HELL YEAH I'M EXCITED! I've been waiting for this for 40 years! Imagine what we'll be able to trade the LEAF in for after driving it for a few years! ;-)

natpix44
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Re: r u guys excited about the Nissan Leaf?

Yeah I am! I just registered for my Leaf at http://www.nissanleafinfo.com. I live in the OC and chose Tustin Nissan. Where are you guys buying yours?

etcgreen
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Re: r u guys excited about the Nissan Leaf?

Am I excited about the Nissan Leaf? Yes, but not in a good way.

Large scale EV manufacturing is not sustainable. We are disturbed that all the attention continues.

etcgreen.com EV's and Hybrids are not our Future

Wildfire
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Re: r u guys excited about the Nissan Leaf?

Though the article was interesting to read, I think that it contained quite a few misleading facts and that the overall result was to end up making a case against themselves. To wit, the article seemed to posit advanced technology diesels as the only sustainable way forward, and I'd agree that they would be a great part of the solution, but I'd interpret their facts as indicating that ANY type of car is non-sustainable at the current rate of vehicle usage growth (something which is quite possibly true). After all, even advanced tech diesels require rare earth metals for items such as starters (which need to be larger, I might add, if start-stop technology is included), electronic circuitry (just as many computers as an EV to maintain clean emissions) and other techno-wizardry (GPS, Bluetooth, etc. all require additional circuitry). If anything, I believe the article woefully underestimates EVs as, asides from the batteries, the rest of the car should prove just as durable as the 300,000 - 1,000,000 mile diesel. And as for the batteries, if the car is designed properly, these can be replaced fairly easily and can even be changed to different chemistries provided a quick firmware update. Though lithium-based batteries are certainly the darling of the industry at the moment, who's to say that you couldn't put in a cheap, fully recyclable 40-mile lead-acid battery (if that meets your needs), a zinc-air battery or some carbon-nanotube-based future-tech at some point down the road.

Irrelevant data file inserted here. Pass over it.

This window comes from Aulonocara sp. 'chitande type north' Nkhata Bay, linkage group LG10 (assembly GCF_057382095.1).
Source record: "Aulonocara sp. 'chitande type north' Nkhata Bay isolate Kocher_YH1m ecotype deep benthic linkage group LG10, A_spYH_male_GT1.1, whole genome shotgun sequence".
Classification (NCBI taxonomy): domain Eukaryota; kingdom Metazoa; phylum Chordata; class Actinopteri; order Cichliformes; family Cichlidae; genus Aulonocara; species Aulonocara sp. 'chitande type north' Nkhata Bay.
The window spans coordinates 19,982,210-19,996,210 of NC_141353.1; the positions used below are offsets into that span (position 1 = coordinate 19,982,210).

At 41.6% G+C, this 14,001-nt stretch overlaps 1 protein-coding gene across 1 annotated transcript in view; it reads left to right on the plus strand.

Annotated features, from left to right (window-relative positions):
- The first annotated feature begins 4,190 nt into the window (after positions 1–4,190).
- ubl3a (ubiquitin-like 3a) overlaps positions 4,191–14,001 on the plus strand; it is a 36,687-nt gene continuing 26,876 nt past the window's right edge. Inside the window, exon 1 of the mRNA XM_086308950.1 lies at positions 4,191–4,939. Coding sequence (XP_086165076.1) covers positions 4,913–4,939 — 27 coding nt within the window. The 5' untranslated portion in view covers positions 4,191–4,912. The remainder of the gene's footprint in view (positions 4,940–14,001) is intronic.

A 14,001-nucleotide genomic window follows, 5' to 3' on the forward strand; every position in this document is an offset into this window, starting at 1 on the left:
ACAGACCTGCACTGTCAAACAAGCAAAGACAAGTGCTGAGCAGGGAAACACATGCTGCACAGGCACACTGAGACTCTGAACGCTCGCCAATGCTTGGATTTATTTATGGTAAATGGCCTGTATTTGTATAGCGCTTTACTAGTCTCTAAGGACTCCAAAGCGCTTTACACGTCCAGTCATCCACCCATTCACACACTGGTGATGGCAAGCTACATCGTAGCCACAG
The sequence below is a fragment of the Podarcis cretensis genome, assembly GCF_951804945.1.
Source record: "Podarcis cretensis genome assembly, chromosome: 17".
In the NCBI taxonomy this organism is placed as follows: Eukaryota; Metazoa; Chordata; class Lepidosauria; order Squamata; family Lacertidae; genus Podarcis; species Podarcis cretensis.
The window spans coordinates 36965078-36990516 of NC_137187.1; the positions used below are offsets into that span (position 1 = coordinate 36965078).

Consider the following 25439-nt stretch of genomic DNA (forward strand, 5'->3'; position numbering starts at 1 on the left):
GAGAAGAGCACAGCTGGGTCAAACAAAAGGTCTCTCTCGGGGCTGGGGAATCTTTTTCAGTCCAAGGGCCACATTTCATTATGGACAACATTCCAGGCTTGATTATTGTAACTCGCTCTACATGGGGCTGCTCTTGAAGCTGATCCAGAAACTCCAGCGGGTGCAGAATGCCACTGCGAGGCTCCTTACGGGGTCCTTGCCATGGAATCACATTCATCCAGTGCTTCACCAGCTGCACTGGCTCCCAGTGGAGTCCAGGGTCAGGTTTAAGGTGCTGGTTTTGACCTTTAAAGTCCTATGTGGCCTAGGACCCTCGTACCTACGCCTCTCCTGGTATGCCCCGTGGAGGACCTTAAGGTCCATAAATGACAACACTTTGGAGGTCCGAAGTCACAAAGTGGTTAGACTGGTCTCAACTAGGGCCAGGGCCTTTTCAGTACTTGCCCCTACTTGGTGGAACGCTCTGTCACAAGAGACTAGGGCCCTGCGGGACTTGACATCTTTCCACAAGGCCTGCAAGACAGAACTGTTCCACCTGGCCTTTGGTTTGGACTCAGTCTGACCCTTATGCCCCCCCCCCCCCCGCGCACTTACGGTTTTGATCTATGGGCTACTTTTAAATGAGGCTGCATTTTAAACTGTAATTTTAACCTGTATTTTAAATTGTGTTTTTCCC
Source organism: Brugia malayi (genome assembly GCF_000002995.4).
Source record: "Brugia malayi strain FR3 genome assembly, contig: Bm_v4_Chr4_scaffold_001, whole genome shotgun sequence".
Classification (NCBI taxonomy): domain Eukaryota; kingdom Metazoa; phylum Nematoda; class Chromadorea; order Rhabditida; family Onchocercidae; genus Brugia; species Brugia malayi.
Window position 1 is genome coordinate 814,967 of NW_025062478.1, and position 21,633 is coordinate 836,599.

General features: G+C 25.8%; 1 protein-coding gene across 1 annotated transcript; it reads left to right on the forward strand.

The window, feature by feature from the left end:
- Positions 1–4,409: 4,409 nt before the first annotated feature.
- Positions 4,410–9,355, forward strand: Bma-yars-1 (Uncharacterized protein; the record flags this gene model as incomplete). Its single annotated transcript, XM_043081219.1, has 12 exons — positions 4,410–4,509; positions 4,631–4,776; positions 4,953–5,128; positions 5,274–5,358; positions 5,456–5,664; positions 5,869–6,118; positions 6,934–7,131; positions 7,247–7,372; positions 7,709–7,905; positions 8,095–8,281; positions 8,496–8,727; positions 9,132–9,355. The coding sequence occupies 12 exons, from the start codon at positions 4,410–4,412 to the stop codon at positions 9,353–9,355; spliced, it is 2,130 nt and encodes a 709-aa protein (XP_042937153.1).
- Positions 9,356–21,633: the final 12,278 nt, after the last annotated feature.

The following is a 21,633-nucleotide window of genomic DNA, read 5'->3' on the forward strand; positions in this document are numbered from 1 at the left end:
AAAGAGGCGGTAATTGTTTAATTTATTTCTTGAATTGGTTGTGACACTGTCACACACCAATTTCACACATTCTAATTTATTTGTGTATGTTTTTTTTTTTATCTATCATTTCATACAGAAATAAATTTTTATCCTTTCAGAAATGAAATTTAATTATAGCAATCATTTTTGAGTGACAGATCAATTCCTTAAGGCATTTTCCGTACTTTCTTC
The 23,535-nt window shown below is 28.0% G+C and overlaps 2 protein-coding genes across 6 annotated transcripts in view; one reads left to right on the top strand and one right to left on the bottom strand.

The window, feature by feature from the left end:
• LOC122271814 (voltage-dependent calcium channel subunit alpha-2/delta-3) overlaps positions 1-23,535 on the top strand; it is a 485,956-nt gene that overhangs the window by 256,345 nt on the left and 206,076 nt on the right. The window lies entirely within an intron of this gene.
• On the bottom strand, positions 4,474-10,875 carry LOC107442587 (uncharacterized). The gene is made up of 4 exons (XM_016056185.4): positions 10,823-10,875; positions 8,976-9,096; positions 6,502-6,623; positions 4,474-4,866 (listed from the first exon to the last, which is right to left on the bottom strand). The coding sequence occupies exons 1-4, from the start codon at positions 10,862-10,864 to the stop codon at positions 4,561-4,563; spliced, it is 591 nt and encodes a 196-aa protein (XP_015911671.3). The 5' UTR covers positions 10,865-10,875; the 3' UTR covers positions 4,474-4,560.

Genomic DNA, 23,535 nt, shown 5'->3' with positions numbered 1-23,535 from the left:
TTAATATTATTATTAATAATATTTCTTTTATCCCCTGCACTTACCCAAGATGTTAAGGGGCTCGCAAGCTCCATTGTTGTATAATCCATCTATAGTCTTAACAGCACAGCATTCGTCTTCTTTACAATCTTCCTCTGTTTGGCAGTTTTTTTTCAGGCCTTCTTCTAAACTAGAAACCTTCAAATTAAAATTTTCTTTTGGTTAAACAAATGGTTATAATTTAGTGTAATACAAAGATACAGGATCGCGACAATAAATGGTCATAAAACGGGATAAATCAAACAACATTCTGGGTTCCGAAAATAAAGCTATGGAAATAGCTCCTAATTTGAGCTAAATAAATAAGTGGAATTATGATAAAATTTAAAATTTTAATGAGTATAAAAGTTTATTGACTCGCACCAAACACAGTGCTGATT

Then again, I'm probably just day-dreaming again: no automaker is going to be willing to support a single model of car that can stay on the road for 100 years; they're going to want to give you new body-styles, new colors, new gadgets, etc.; their business is to sell you the whole package, not just repair parts to keep your current car on the road. Perhaps THIS is what needs to change. This is heavily our problem (the consumers), though; all one has to do is look at my co-worker's 18 year-old Subaru with 360,000 miles to see what can be done when you're willing to put in a couple thousand dollars into your car for maintenance every year.

Mik
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Re: r u guys excited about the Nissan Leaf?

Am I excited about the Nissan Leaf? Yes, but not in a good way.

Large scale EV manufacturing is not sustainable. We are disturbed that all the attention continues.

etcgreen.com EV's and Hybrids are not our Future

Welcome to the forum!

You have a most interesting website! One nice example of an interesting and most provocative read on an EV forum:

http://www.etcgreen.com/blog/general/evs-and-hybrids-are-not-our-future

This information may be used entirely at your own risk.

There is always a way if there is no other way!

oobflyer
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Re: r u guys excited about the Nissan Leaf?

The first one in Stockton, CA was delivered a few days ago:

IMG_0916.JPG

2008 Silver Vec...
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Re: r u guys excited about the Nissan Leaf?